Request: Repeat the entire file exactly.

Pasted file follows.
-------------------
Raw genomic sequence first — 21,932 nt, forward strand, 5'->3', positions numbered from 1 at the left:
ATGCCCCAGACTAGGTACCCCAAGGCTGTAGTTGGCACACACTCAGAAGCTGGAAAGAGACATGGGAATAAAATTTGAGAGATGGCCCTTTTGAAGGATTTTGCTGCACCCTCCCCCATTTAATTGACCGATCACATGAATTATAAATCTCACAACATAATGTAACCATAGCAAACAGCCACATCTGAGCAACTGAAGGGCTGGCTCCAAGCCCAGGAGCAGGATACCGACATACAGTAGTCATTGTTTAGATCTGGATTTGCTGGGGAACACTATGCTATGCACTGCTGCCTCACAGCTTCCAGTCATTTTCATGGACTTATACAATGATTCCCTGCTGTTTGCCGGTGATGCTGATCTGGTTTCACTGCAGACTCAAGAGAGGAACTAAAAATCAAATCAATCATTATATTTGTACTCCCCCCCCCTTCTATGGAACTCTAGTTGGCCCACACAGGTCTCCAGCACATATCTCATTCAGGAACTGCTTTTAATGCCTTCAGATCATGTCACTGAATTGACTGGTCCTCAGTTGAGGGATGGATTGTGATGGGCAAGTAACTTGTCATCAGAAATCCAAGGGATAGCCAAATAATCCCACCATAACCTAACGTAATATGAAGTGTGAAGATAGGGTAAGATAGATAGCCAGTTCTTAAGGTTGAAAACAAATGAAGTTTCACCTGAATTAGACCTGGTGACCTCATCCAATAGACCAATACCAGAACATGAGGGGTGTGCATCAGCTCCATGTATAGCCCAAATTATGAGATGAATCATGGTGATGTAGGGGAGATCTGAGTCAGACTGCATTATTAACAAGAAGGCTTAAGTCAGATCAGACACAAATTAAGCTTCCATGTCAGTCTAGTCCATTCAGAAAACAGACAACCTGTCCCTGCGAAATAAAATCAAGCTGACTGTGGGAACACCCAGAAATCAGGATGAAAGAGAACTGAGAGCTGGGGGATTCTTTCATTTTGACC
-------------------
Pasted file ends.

Raw genomic sequence first — 21,932 nt, forward strand, 5'->3', positions numbered from 1 at the left:
ATGCCCCAGACTAGGTACCCCAAGGCTGTAGTTGGCACACACTCAGAAGCTGGAAAGAGACATGGGAATAAAATTTGAGAGATGGCCCTTTTGAAGGATTTTGCTGCACCCTCCCCCATTTAATTGACCGATCACATGAATTATAAATCTCACAACATAATGTAACCATAGCAAACAGCCACATCTGAGCAACTGAAGGGCTGGCTCCAAGCCCAGGAGCAGGATACCGACATACAGTAGTCATTGTTTAGATCTGGATTTGCTGGGGAACACTATGCTATGCACTGCTGCCTCACAGCTTCCAGTCATTTTCATGGACTTATACAATGATTCCCTGCTGTTTGCCGGTGATGCTGATCTGGTTTCACTGCAGACTCAAGAGAGGAACTAAAAATCAAATCAATCATTATATTTGTACTCCCCCCCCCTTCTATGGAACTCTAGTTGGCCCACACAGGTCTCCAGCACATATCTCATTCAGGAACTGCTTTTAATGCCTTCAGATCATGTCACTGAATTGACTGGTCCTCAGTTGAGGGATGGATTGTGATGGGCAAGTAACTTGTCATCAGAAATCCAAGGGATAGCCAAATAATCCCACCATAACCTAACGTAATATGAAGTGTGAAGATAGGGTAAGATAGATAGCCAGTTCTTAAGGTTGAAAACAAATGAAGTTTCACCTGAATTAGACCTGGTGACCTCATCCAATAGACCAATACCAGAACATGAGGGGTGTGCATCAGCTCCATGTATAGCCCAAATTATGAGATGAATCATGGTGATGTAGGGGAGATCTGAGTCAGACTGCATTATTAACAAGAAGGCTTAAGTCAGATCAGACACAAATTAAGCTTCCATGTCAGTCTAGTCCATTCAGAAAACAGACAACCTGTCCCTGCGAAATAAAATCAAGCTGACTGTGGGAACACCCAGAAATCAGGATGAAAGAGAACTGAGAGCTGGGGGATTCTTTCATTTTGACC